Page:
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How businesses considered essential siphoned revenue from closed shops

Downtown Seattle. (Photo by John Moore/Getty Images)

When certain businesses were deemed non-essential, it may have inadvertently allowed other retailers considered essential to pick up their lost business. Gee and Ursula were joined by Steve Jones, co-owner of Balloon Designers, a shop that handles balloon decorations for various events and has struggled a great deal during the lockdown.

“Even though the official locked down began on March 26, ours really began right around the first of March. In about 90 minutes on March 2, we lost 25% of our foreseeable revenue when Microsoft shut down their campus. To give you an idea, Microsoft hosts anywhere from 120 to 200 events a day on their campuses,” he said.

While he supported the lockdown when everything started, he gradually became frustrated with how it impacted the small business landscape.

“I was in full support of the lockdown when all this started. I really, truly felt like it was our civic responsibility to do our part and accept the temporary situation that it was,” he said. “But as the lockdown continued, it became very clear early on that it was more of a ‘No, we need you to do your part,’ and there was a lot of inequity going on.”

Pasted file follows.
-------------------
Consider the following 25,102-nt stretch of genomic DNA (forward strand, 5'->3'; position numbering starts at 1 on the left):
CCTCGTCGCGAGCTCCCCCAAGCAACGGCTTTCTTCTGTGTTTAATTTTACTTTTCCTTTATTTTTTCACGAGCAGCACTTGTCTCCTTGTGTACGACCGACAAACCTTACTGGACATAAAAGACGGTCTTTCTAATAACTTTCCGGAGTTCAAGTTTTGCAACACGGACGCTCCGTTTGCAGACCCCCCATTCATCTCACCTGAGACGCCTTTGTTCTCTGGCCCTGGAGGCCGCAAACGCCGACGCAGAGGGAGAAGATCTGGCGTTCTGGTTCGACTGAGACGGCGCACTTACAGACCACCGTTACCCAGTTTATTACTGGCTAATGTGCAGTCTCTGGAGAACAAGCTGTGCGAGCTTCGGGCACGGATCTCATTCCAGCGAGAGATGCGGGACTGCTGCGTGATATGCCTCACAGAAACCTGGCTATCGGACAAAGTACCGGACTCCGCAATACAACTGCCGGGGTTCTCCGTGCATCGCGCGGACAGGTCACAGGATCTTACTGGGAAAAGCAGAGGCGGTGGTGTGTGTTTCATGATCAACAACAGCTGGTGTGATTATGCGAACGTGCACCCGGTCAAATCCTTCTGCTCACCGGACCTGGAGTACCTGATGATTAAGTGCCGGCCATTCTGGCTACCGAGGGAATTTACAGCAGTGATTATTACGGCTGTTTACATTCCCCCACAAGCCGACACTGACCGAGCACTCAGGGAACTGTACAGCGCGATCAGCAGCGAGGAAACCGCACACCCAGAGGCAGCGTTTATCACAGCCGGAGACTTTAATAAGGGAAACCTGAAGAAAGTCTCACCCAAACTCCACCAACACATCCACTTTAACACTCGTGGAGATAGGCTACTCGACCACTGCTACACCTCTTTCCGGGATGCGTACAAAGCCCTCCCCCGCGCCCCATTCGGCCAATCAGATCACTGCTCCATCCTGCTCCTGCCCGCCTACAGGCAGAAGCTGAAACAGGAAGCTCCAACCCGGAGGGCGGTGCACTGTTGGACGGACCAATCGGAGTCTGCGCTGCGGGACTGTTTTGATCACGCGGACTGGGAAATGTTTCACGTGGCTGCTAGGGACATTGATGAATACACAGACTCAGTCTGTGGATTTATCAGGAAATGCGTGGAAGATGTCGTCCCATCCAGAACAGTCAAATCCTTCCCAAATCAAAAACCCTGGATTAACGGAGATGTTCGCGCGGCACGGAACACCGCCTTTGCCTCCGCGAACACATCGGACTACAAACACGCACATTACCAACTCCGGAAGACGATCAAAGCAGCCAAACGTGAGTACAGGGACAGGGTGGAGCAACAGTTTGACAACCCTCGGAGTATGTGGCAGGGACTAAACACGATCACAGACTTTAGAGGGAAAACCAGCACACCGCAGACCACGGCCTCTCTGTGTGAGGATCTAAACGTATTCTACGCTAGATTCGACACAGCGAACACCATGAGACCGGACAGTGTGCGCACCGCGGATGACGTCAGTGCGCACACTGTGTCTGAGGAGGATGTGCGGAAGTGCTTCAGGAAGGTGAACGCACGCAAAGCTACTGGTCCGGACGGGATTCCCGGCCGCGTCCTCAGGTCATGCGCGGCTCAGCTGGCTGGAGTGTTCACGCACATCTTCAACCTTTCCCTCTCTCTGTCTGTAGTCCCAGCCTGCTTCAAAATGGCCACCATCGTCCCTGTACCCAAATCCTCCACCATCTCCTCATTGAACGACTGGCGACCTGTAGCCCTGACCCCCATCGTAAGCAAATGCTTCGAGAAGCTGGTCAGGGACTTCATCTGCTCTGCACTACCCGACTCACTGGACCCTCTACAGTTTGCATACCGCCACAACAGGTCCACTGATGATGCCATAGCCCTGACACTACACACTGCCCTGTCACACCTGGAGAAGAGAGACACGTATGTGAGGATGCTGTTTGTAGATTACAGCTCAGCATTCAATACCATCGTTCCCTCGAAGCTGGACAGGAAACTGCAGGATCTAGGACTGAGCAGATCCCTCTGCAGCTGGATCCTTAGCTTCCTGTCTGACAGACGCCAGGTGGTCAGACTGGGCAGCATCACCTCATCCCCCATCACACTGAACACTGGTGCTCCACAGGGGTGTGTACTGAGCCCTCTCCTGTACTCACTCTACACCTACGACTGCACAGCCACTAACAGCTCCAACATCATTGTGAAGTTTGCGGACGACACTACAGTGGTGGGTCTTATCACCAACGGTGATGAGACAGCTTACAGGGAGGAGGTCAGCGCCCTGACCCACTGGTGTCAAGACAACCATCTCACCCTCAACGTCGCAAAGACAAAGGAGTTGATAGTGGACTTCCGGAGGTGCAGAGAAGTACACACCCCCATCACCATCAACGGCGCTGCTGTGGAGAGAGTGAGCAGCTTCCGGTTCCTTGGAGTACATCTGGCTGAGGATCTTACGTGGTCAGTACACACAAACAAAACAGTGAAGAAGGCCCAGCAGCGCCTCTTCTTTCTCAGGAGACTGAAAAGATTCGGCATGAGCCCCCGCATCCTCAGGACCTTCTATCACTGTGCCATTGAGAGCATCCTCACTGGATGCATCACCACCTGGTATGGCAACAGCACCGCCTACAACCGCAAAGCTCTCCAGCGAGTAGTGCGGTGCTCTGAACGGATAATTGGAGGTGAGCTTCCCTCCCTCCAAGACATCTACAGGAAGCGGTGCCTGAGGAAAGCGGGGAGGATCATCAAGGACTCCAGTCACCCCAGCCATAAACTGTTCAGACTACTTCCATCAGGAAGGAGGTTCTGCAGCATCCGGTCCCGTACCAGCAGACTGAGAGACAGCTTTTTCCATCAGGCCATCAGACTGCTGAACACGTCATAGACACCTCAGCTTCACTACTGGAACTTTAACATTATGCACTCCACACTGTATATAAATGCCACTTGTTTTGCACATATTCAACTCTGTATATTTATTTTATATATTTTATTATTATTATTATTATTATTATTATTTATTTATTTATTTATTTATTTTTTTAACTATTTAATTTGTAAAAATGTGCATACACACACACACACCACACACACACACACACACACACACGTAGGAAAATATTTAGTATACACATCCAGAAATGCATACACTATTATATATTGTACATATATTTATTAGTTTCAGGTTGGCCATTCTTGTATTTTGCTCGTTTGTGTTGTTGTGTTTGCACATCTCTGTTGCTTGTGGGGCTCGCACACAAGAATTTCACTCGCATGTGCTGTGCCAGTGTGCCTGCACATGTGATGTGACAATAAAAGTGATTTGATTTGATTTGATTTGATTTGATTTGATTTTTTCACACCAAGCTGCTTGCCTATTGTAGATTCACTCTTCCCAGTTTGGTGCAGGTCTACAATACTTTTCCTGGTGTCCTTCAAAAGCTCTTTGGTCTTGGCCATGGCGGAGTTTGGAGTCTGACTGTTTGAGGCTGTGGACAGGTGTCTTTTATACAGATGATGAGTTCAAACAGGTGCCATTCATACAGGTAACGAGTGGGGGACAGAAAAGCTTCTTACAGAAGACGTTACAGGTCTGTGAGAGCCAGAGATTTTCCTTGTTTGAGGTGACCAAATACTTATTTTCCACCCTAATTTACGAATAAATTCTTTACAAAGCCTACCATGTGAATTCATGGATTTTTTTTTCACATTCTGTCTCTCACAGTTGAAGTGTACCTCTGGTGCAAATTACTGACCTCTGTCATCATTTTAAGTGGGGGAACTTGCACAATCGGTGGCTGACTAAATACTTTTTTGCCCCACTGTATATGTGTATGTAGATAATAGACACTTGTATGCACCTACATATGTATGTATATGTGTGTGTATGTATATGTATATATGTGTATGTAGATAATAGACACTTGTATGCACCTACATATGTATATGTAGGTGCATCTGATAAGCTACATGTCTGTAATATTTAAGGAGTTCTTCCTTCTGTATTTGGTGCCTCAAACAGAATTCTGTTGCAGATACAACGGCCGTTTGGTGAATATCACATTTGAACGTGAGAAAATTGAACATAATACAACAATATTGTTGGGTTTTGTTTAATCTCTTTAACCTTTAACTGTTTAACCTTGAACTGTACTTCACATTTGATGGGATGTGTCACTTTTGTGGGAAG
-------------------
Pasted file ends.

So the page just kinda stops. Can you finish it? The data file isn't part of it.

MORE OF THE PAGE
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What he found is that businesses that were deemed essential became able to take a piece of other businesses that weren’t. So in his case, retailers allowed to open were able to offer the same balloon services and products that he couldn’t.

“Even in the world of balloon decor and deliveries, there was absolutely degrees of inequity going on where essential businesses were suddenly offering our services,” he said. “Let’s be very honest, we’re a complete luxury service, there’s no question. Nobody needs what we have.”

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“But candy stores aren’t needed either, ice cream parlors aren’t necessarily essential … Our wholesalers were telling us about how they had record sales, were going out the door of their inventory because essential businesses were picking up non-essential services, and it was very frustrating and it was very disheartening.”

The business is now allowed to reopen under the phase one approach since they’re strictly a work space and don’t have contact with customers.

Listen to the Gee and Ursula Show weekday mornings from 9 a.m. – 12 p.m. on KIRO Radio, 97.3 FM. Subscribe to the podcast here.

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